There are 4 or 5 publishers that I deal with who I trust implicitly and who help me progress my songs. I have built these relationships from a humble door knock or from meeting them at network events. I don't drive them mad, but when I have something I think they could work with or they have something they think I can help with, we reach out.
 
Be careful out there with any deal that’s offered to you and seek proper legal advice. The Musicians Union provide some legal assistance for free as part of your membership and most lawyers are happy to give you some introductory advice before you commit to any fees.

We hope you enjoyed this story and piece of advice, to find out more about our friends at Music Gateway you can visit their website and check here Music Gateway Review.


Information on the 23rd Annual USA Songwriting Competition, go to: http://www.songwriting.net


 
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Tags: songwriter, song writer, song write, Song writing, Songwriting, songwrite, music publishing, Music Publishing Deal, Music Publishing Contract, Rewrite, Re-writing, graham tucker

[Songwriting Advice] Does Songwriting Take A Village?

Posted by Jessica Brandon on Mon, Feb 12, 2018 @08:00 AM

[Songwriting Advice] Does Songwriting Take A Village?

by Mark Cawley

Co-Writing.jpeg

 

The multi-way co-writes have been on songwriters' minds. This is the fifth consecutive year that all Top 3 winners of the USA Songwriting Competition were co-writes. A staggering 29 out of 30 songs in the Top 10 country category for the past 3 years were all co-writes.  And songwriters e-mailed us and called us to say "you are so unfair, all your top winners are all co-writes!".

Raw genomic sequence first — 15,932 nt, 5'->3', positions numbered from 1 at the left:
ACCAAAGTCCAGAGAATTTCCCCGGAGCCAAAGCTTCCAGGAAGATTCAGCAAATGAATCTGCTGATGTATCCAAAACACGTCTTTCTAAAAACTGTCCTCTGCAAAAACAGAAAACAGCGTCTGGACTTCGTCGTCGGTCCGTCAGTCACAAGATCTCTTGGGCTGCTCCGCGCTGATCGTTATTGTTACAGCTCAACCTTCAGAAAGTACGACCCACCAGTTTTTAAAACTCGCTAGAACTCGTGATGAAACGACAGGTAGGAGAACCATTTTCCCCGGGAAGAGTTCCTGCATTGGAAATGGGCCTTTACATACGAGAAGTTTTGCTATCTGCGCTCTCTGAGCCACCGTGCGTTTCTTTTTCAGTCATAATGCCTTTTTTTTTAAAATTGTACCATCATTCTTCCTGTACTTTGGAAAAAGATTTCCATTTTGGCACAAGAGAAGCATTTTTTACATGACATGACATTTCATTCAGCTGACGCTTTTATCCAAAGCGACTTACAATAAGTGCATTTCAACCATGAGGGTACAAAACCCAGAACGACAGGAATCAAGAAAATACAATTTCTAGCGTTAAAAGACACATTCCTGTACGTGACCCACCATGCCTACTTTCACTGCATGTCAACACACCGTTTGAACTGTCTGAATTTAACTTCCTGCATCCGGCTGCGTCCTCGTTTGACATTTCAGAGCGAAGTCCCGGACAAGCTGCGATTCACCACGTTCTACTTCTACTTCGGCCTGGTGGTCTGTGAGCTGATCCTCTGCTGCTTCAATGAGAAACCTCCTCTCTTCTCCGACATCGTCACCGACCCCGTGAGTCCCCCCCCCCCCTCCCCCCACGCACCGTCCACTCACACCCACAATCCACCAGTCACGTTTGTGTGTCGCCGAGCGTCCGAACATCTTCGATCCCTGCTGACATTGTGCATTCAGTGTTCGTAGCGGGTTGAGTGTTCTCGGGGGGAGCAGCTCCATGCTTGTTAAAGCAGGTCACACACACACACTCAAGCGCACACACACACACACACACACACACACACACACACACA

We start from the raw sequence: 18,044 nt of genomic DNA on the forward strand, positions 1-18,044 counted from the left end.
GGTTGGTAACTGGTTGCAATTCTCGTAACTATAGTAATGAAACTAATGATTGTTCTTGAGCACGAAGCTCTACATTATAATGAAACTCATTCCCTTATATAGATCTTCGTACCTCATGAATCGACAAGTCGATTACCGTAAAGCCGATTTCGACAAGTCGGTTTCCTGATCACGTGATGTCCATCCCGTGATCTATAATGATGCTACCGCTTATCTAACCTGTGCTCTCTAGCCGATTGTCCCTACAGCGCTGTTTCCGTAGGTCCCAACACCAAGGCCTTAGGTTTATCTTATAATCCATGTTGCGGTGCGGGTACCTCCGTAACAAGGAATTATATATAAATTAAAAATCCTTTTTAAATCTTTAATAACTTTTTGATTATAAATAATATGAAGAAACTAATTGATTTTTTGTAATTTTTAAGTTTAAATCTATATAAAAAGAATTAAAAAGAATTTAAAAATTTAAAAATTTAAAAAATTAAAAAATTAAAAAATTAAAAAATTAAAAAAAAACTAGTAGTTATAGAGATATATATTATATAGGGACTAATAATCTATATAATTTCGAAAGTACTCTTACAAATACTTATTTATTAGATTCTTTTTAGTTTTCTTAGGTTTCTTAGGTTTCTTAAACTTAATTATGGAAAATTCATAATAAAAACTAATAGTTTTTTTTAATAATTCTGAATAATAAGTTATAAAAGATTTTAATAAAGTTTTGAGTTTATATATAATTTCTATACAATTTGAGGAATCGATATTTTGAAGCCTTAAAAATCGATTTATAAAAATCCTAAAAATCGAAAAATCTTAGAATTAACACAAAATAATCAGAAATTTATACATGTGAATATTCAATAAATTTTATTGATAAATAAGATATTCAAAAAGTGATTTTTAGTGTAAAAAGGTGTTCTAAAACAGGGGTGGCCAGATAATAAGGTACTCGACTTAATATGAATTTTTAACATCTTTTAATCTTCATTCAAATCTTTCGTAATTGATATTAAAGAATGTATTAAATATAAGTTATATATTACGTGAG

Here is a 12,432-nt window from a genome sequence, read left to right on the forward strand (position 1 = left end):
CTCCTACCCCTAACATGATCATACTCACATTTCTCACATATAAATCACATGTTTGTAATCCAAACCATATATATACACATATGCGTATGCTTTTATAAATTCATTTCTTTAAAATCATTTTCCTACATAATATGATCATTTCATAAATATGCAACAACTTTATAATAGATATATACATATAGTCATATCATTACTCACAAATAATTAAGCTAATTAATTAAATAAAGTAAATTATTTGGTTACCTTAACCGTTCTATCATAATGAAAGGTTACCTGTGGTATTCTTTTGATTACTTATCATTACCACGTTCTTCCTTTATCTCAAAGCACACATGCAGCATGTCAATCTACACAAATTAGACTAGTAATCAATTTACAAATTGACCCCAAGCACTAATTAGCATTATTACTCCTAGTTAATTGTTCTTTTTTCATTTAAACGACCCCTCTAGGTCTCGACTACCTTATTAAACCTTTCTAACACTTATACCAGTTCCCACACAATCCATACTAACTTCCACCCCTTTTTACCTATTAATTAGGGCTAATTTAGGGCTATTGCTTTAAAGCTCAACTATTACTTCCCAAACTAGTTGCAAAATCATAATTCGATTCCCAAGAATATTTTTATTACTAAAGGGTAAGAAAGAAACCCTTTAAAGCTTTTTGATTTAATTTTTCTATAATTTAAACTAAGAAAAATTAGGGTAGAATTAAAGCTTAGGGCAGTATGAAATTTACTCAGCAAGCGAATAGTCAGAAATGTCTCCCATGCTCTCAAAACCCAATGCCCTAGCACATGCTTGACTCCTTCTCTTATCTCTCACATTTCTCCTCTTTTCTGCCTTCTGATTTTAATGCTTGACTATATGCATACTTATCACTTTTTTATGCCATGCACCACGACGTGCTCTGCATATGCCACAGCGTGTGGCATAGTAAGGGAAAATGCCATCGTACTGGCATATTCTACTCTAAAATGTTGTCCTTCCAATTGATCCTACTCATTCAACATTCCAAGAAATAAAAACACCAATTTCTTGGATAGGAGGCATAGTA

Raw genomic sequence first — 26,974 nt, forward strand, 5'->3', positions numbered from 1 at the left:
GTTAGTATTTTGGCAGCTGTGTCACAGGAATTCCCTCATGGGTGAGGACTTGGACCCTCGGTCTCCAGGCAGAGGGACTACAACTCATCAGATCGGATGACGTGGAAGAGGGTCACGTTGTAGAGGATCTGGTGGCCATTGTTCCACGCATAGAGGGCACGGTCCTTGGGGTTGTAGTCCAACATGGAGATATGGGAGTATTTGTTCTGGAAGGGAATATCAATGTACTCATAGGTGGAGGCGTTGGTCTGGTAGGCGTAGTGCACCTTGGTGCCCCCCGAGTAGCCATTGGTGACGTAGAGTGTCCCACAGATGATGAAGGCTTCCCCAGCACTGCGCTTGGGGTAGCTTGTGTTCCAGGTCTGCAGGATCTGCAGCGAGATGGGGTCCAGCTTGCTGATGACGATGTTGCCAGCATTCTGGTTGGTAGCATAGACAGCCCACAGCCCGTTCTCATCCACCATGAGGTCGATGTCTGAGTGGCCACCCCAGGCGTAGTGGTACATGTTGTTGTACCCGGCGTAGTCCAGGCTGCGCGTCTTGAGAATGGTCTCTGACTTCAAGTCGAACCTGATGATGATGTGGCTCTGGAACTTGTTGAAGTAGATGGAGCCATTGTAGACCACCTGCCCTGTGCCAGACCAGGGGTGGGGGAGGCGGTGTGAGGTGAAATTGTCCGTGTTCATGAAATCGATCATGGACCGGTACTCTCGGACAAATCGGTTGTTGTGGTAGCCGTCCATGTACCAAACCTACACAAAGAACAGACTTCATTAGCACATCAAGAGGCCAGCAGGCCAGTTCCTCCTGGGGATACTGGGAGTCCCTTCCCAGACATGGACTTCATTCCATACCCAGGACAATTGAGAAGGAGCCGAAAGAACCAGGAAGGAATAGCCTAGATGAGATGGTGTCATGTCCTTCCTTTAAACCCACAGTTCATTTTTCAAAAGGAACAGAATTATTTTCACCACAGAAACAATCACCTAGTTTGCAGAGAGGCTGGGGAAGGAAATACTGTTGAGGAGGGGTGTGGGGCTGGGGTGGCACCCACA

The debate rages on about co-writing and the current state of multiple writers on a song. Check out the songwriting credits on the Grammy nominees for best song this year. A lot of names, eh? No Lennon and McCartney, Jagger and Richards, Bacharach and David, Elton and Bernie and defiantly no Brian Wilsons or Carole Kings.

"Despacito," Ramón Ayala Rodriguez, Justin Bieber, Jason Boyd, Erika Ender, Luis Fonsi & Marty James Garton Jr., songwriters (Luis Fonsi & Daddy Yankee featuring Justin Bieber)


"4:44," Shawn Carter & Dion Wilson, songwriters (Jay-Z)
"Issues," Benjamin Levin, Mikkel Storleer Eriksen, Tor Erik Hermansen, Julia Michaels & Justin Drew Tranter, songwriters (Julia Michaels)


"1-800-273-8255," Alessia Caracciolo, Sir Robert Bryson Hall II, Arjun Ivatury, Khalid Robinson & Andrew Taggart, songwriters (Logic featuring Alessia Cara & Khalid)


"That's What I Like," Christopher Brody Brown, James Fauntleroy, Philip Lawrence, Bruno Mars, Ray Charles McCullough II, Jeremy Reeves, Ray Romulus & Jonathan Yip, songwriters (Bruno Mars)

I've had major cuts that I wrote on my own, with a co-writer, with 2 co-writers and even a few with 5. When I've gotten up to more than 2 I got a little confused about who did what I admit. But…

As I mentioned, Ive had a few experiences with 5 or more writers including a #1 with Day And Night” by Billie Piper and the story behind that one is a typical example of how it can happen and, in this case, I couldnt complain. I was writing a bunch with Eliot Kennedy in the UK and Eliot had a team at Steelworks in Sheffield. The studio turned out a bunch of hits, sort of Motown style. Artists came in, the team wrote with them, did pre-production in house as well as the final record.

I loved this process enough to sign with them on their joint venture with Universal. Gave me some great opportunities I never would have had otherwise as most of these projects werent taking outside songs. I might do my part with Eliot, his partners take it to final production, the artist is there and, in the end, multiple writers. It becomes about numbers and how much faster you can turn out songs with a team. I had the same experience writing with The Spice Girls there and more. Did I miss the idea of writing on my own or with another writer? Sure, but I found I could do that AND write with a group sometimes but, and its a big but, it worked because much of my time was spent as a team member.